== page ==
Himachal Pradesh is a paradise for day hikes and multi-day treks. Different mountain formations in different areas might make it difficult to choose. The easiest way is to talk to us about your ideas. For an initial overview, here is a brief introduction to some of the areas.
I have to admit: this is the area I know least. But our local colleagues know every trail like the back of their hand and can help with advice. The longest tour takes 14 days. For all multiple-day-treks one needs tents and porters/luggage animals. Directly from McLeod Ganj, there is the very popular day trek to Triund – and if you want, you can then continue over the Indrahar Pass. Here is a selection of the more popular treks in this area:
Kareri Lake Trek: 3 days (or various extensions possible)
Jalsu Pass Trek: 4 days
Indrahar Pass Trek: 4 days
Sach Pass Trek: 7 days
Kalihani Pass Trek: 8 days
Kugti Pass Trek: 8 days
Of course there are more options – we will put together the perfect tour for you!
The mountain world in the broad Kullutal valley is well forested up to over 3,000 metres, but above that the magnificent alpine meadows begin. You might think that the mountains are populated by numerous hikers on many trails – but this is not the case. There are few well-developed tours for day hikes and the multi-day treks are less frequented. The area attracts a different type of traveller – they like being in the mountains, but don’t like walking around there. All the better for hiking enthusiasts! In addition to well-known day hikes such as:
Rumsu + Krishna Temple
Friendship Peak Base Camp
Jana -> Bijli Mahadev
or the first stage of various multi-day treks can also be done as a day hike
We would also like to invite you to further discoveries!
Multi-day treks are usually done with tents and porters/luggage animals. The first short trek is an exception. Some of the better known multi-day treks are:
Kheerganga: 2 days (no tent required)
Rani Sul Lake: 3 days
Brighu Lake: 4 days
Beas Kund: 4-5 days
Hampta Pass (towards Spiti): 5 days
Chanderkhani Pass: 5 days
Deo Tibba Base Camp: 5-6 days
Bara Bhangal Trek (from Manali to Billing): 11 days
Of course, there are many other options, variations and combinations.
The Great Himalayan National Park (GHNP) is a UNESCO World Heritage Site, which means that it is protected from exploitation by the local population. But you are allowed to go trekking there, which is a good opportunity to see a special biodiversity and spot wildlife. There are also very few other hikers travelling here – (still) a real insider tip. Many day hikes are possible around the large area surrounding the park, e.g.
Chehani Kothi with Miyar (highest tower, temple and view)
Waterfall and “little Thailand” in Jhibi
Various tours in the 10 km wide belt of the GHNP
Sacred Hanging Trees
The Sarolsar Lake can also be visited on the 4-day Lambri Trek. This is the only better-known trek in the area outside the GHNP. In the park, on the other hand, there are various routes of different lengths and levels of difficulty, from the 2-day starter trek to Rangthar to the 8-day Tirth trek. Here you always walk with tents and porters.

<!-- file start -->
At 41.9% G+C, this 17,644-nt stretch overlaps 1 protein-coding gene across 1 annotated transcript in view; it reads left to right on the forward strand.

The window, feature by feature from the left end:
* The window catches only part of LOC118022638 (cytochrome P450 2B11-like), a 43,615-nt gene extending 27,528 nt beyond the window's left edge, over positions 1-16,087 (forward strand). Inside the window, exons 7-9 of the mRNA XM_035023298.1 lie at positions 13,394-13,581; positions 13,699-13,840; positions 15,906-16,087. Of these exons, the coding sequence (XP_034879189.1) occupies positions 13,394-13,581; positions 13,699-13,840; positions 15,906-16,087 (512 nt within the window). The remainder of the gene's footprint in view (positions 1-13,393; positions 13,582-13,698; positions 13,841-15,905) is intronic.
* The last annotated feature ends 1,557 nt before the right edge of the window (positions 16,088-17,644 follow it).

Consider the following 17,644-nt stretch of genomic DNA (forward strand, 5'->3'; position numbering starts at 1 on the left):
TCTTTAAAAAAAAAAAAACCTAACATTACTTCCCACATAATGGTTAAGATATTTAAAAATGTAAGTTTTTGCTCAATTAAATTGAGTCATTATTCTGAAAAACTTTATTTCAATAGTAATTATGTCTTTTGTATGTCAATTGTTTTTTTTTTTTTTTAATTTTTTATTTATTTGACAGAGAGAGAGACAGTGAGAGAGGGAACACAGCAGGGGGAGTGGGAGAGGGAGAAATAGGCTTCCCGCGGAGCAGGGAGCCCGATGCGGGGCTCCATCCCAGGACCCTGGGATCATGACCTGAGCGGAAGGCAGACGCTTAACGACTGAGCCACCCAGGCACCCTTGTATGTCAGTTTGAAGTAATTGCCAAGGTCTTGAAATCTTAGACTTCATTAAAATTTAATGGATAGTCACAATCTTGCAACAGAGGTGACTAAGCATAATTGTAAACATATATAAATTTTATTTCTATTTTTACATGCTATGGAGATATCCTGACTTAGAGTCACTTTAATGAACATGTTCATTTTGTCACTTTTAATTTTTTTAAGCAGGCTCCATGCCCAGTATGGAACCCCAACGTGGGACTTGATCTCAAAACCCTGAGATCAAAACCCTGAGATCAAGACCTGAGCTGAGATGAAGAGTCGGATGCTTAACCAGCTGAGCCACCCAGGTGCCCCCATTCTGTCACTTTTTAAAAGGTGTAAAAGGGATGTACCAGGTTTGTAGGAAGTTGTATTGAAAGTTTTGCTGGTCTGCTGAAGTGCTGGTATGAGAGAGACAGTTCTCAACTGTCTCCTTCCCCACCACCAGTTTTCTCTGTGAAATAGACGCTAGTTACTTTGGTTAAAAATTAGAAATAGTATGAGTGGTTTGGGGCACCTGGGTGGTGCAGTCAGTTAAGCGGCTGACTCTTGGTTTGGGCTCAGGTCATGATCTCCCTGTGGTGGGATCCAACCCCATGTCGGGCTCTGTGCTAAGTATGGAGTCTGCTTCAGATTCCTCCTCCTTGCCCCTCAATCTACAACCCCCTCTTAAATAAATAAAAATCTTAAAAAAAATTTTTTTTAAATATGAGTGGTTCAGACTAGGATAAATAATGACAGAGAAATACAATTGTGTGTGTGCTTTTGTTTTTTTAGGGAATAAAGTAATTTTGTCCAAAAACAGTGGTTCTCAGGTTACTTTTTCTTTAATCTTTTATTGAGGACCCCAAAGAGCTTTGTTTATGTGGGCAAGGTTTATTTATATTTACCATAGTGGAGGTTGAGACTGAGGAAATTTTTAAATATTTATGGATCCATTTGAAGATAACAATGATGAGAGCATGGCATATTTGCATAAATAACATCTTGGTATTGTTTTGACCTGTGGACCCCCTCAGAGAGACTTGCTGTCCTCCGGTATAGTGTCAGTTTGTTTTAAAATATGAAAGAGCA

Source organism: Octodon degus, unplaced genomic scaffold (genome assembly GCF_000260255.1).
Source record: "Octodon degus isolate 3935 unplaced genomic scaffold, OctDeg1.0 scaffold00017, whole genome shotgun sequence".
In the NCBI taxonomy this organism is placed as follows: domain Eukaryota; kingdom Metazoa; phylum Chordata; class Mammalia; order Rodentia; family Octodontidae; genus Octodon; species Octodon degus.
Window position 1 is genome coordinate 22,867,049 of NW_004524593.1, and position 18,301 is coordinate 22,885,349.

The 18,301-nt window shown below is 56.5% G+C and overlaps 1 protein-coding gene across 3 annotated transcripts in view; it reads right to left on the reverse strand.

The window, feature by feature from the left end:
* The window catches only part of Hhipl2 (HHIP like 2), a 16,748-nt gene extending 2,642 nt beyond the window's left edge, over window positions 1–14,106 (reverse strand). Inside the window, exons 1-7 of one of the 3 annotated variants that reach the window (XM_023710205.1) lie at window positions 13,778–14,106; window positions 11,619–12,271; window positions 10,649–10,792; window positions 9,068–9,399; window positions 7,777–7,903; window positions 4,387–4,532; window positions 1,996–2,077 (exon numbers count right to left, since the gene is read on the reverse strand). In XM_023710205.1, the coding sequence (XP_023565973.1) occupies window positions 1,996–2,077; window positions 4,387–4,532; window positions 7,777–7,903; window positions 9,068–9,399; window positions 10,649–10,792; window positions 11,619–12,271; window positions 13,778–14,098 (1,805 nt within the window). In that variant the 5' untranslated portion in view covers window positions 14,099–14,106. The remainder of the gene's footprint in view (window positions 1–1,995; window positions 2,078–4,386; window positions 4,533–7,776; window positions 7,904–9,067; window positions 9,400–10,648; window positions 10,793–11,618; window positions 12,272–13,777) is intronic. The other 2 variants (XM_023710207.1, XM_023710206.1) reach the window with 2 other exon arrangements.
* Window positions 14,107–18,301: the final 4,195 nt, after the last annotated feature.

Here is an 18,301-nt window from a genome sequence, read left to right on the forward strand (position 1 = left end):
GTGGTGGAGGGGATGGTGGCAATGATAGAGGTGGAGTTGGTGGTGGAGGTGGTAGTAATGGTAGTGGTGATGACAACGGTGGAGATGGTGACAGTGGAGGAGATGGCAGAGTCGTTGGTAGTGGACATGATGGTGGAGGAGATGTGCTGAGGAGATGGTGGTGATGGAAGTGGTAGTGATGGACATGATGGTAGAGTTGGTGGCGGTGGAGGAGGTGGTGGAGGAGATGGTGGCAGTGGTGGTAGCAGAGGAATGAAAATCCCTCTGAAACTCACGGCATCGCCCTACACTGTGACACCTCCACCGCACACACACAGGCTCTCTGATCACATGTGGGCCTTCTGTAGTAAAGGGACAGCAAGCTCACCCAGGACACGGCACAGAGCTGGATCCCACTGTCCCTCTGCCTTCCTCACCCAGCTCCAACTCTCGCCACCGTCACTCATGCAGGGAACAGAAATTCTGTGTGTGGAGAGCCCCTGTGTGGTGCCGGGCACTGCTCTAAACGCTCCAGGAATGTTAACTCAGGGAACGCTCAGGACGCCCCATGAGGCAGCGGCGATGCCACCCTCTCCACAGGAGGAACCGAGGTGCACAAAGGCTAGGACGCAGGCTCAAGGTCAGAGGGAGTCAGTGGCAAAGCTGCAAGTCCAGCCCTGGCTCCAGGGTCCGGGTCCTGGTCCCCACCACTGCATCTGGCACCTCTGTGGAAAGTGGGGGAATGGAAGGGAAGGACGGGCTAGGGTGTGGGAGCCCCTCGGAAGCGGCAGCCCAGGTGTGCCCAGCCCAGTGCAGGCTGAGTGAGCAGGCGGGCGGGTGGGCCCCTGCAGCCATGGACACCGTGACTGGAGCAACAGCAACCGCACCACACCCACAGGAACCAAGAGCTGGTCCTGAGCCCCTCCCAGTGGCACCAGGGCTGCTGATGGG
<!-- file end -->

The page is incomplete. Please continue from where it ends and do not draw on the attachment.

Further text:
Lahaul offers trekking opportunities in the Miyar Valley (the challenging Kang-la Trek over glaciers to Zanskar or a more moderate trek with a return to the starting point or over the 5,358 metre high Tarsalamo Pass to Darcha), while the Batal/Chandertal Lake trek to Baralacha-la would be a highlight. This could be extended with the Hampta Pass trek from Manali. There are some trekking connections between western Lahaul and the Kangra Valley – these are mentioned in the Dhauladhar Mountains part. In Keylong, in addition to hikes to the monasteries of Khardong, Shashur and Tayul, you can test your fitness on a hike to Gondhla, which involves crossing a pass (4,600 metres). This should only be done with a guide! In principle, you can hike a good route anywhere in the villages of Lahaul, even if there are no specially marked tours. Our guides will be happy to show you the most beautiful trails.
Spiti is a high mountain desert like Ladakh and Zanskar and therefore attractive for hiking. This is the only good opportunity to do a homestay trek in Himachal Pradesh – it takes 4 days to cover the distance between Langza and Dhankar. Parts of it are also suitable as day trips – just as the area around Kibber, Chausham and Gete offer good opportunities. The trails are usually not particularly difficult – but the altitude is a challenge. Spiti is quite small and so the longer treks tend to lead out or in – in particular the Pin Parvati Trek and the legendary 8-day Korzok-Kibber trek over the Parang-la and the shorter 5-day Bhaba Pass trek.
Shimla is not an area for multi-day treks, but has some day tours to offer, such as the Shalli Dibba Tour. It is also important to mention the various options for travelling from the Sangla Valley in Kinnaur to the next state, Uttarakhand. In addition, we have certainly not mentioned various other options here in the overview – if you have found a trek to your liking elsewhere: we can certainly offer it as well. The state is too big and full of beautiful mountains for us to really list all the possibilities here!